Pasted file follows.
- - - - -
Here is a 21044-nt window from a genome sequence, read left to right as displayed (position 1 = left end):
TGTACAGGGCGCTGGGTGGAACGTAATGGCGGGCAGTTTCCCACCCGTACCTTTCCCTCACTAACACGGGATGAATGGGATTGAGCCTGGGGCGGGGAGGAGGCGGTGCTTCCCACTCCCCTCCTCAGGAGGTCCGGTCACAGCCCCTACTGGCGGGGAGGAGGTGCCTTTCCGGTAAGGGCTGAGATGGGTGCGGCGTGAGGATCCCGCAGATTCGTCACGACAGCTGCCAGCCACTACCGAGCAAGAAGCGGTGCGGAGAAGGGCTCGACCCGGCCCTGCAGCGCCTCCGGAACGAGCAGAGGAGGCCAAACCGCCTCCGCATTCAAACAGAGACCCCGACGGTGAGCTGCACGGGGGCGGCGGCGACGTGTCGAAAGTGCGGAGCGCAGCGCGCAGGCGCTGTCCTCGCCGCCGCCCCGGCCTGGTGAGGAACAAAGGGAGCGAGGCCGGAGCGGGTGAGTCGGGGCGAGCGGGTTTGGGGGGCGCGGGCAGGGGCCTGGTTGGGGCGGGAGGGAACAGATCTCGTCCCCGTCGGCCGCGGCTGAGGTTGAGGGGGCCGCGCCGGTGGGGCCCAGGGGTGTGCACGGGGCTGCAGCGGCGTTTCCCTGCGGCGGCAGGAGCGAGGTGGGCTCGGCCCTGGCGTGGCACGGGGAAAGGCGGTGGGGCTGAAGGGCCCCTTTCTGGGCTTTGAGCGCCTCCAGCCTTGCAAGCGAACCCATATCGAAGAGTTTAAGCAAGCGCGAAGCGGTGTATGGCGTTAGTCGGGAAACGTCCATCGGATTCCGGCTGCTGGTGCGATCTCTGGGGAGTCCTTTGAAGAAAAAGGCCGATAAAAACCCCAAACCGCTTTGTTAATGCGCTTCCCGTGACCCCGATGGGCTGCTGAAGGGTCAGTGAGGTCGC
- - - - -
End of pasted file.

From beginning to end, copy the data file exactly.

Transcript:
Here is a 21044-nt window from a genome sequence, read left to right as displayed (position 1 = left end):
TGTACAGGGCGCTGGGTGGAACGTAATGGCGGGCAGTTTCCCACCCGTACCTTTCCCTCACTAACACGGGATGAATGGGATTGAGCCTGGGGCGGGGAGGAGGCGGTGCTTCCCACTCCCCTCCTCAGGAGGTCCGGTCACAGCCCCTACTGGCGGGGAGGAGGTGCCTTTCCGGTAAGGGCTGAGATGGGTGCGGCGTGAGGATCCCGCAGATTCGTCACGACAGCTGCCAGCCACTACCGAGCAAGAAGCGGTGCGGAGAAGGGCTCGACCCGGCCCTGCAGCGCCTCCGGAACGAGCAGAGGAGGCCAAACCGCCTCCGCATTCAAACAGAGACCCCGACGGTGAGCTGCACGGGGGCGGCGGCGACGTGTCGAAAGTGCGGAGCGCAGCGCGCAGGCGCTGTCCTCGCCGCCGCCCCGGCCTGGTGAGGAACAAAGGGAGCGAGGCCGGAGCGGGTGAGTCGGGGCGAGCGGGTTTGGGGGGCGCGGGCAGGGGCCTGGTTGGGGCGGGAGGGAACAGATCTCGTCCCCGTCGGCCGCGGCTGAGGTTGAGGGGGCCGCGCCGGTGGGGCCCAGGGGTGTGCACGGGGCTGCAGCGGCGTTTCCCTGCGGCGGCAGGAGCGAGGTGGGCTCGGCCCTGGCGTGGCACGGGGAAAGGCGGTGGGGCTGAAGGGCCCCTTTCTGGGCTTTGAGCGCCTCCAGCCTTGCAAGCGAACCCATATCGAAGAGTTTAAGCAAGCGCGAAGCGGTGTATGGCGTTAGTCGGGAAACGTCCATCGGATTCCGGCTGCTGGTGCGATCTCTGGGGAGTCCTTTGAAGAAAAAGGCCGATAAAAACCCCAAACCGCTTTGTTAATGCGCTTCCCGTGACCCCGATGGGCTGCTGAAGGGTCAGTGAGGTCGC